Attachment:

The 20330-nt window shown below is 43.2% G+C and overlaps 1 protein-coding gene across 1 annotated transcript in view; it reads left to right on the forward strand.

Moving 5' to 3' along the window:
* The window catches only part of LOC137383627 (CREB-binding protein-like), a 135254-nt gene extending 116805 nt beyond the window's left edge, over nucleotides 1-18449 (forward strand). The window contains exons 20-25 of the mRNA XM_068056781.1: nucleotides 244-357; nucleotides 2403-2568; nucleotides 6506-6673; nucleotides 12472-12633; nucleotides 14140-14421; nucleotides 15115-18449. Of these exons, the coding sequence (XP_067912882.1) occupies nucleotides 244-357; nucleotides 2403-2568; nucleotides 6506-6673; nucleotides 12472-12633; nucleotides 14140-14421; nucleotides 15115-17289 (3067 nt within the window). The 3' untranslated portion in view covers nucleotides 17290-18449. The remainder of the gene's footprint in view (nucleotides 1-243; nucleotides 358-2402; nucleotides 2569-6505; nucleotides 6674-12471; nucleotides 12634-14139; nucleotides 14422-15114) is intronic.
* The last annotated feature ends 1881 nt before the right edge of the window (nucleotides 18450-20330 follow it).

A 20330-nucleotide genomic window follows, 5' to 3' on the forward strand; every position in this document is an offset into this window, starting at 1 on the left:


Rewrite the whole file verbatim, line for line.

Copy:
The 20330-nt window shown below is 43.2% G+C and overlaps 1 protein-coding gene across 1 annotated transcript in view; it reads left to right on the forward strand.

Moving 5' to 3' along the window:
* The window catches only part of LOC137383627 (CREB-binding protein-like), a 135254-nt gene extending 116805 nt beyond the window's left edge, over nucleotides 1-18449 (forward strand). The window contains exons 20-25 of the mRNA XM_068056781.1: nucleotides 244-357; nucleotides 2403-2568; nucleotides 6506-6673; nucleotides 12472-12633; nucleotides 14140-14421; nucleotides 15115-18449. Of these exons, the coding sequence (XP_067912882.1) occupies nucleotides 244-357; nucleotides 2403-2568; nucleotides 6506-6673; nucleotides 12472-12633; nucleotides 14140-14421; nucleotides 15115-17289 (3067 nt within the window). The 3' untranslated portion in view covers nucleotides 17290-18449. The remainder of the gene's footprint in view (nucleotides 1-243; nucleotides 358-2402; nucleotides 2569-6505; nucleotides 6674-12471; nucleotides 12634-14139; nucleotides 14422-15114) is intronic.
* The last annotated feature ends 1881 nt before the right edge of the window (nucleotides 18450-20330 follow it).

A 20330-nucleotide genomic window follows, 5' to 3' on the forward strand; every position in this document is an offset into this window, starting at 1 on the left: